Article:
So, i wrastled the rat away from Tilly and told David to stay inside while i took the rat out back.  David is even more sensitive than me about animals dying, and since i already have my issues and hundreds of dead mice under my belt, i wanted to spare him the experience.  I grabbed the rat with a plastic bag, held the neck, and pulled on the tail.  I’m not sure why it surprised me that a live rat would struggle, unlike the dead mice.  It took me a couple tries to pull hard enough against the rat’s contracting muscles, but once i got it, the body went limp instantly.

I did feel like i had accomplished something, for the rat’s sake and for my, uh, gutsy-ness, but i’m not sure i would do the same thing again.  There’s a sharp difference between seeing an animal die and doing it with your own hands, and i don’t know that most people (including me) are strong enough to have the benefits of putting an animal out of its misery outweigh the toll that killing the animal takes on one’s heart.

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I’m having a mid-PhD crisis.  All of a sudden, i want to be a farmer.  Instead of immunology, i want to study sustainable agriculture.  I’d rather be playing with dirt than with test tubes.  Should be discovering the mechanisms of T cell priming in the liver, instead i’m working out the mechanisms of composting chicken manure.  Instead of immunizing mice against malaria, i’d like to be inoculating my clover cover crop with mycorrhizal bacteria.  Rather be harvesting runner beans than lymphocytes.  Forget flow cytometry- what about nitrogen cycles?  Publish an article in Nature?  Nah, i’ll just share swiss chard and fresh eggs with my neighbors.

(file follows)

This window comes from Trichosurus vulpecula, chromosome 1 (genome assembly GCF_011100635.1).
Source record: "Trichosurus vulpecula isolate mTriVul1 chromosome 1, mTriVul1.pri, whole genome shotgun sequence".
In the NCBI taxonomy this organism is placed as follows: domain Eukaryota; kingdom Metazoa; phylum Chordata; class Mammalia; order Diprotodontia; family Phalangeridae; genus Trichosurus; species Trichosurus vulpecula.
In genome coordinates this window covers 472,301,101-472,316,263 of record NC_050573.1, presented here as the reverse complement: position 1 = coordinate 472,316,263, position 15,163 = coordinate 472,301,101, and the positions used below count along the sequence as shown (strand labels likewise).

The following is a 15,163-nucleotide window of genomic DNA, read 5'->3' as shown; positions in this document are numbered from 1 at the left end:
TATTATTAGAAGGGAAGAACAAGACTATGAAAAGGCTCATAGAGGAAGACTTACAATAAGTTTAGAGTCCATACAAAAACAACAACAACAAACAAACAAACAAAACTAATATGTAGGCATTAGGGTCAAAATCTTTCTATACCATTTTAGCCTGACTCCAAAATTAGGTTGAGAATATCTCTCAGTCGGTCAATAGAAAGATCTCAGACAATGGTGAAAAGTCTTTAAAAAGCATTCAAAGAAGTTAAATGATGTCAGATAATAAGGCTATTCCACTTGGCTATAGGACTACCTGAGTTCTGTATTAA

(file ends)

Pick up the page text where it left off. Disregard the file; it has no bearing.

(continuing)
Why?

A yearning for the simple life?  I want to fill my days with tending the garden, walking the dog, cooking meals for family and friends, and watching the chickens from a lawn chair.  I want a cozy house on a sizable chunk of land with good southern exposure.  I want miniature dairy goats and a donkey named Guillome who will let the dog ride around on him. Essentially, i want to be the type of farmer who gets to sit in the sun munching on peas and admiring her garden more often than she worries about making a profit.  But i doubt that type of farmer exists- being a farmer is surely harder than graduate school or a career in biomedical research.   So perhaps i’m just lazy and am suffering from grass is greener on the other side syndrome.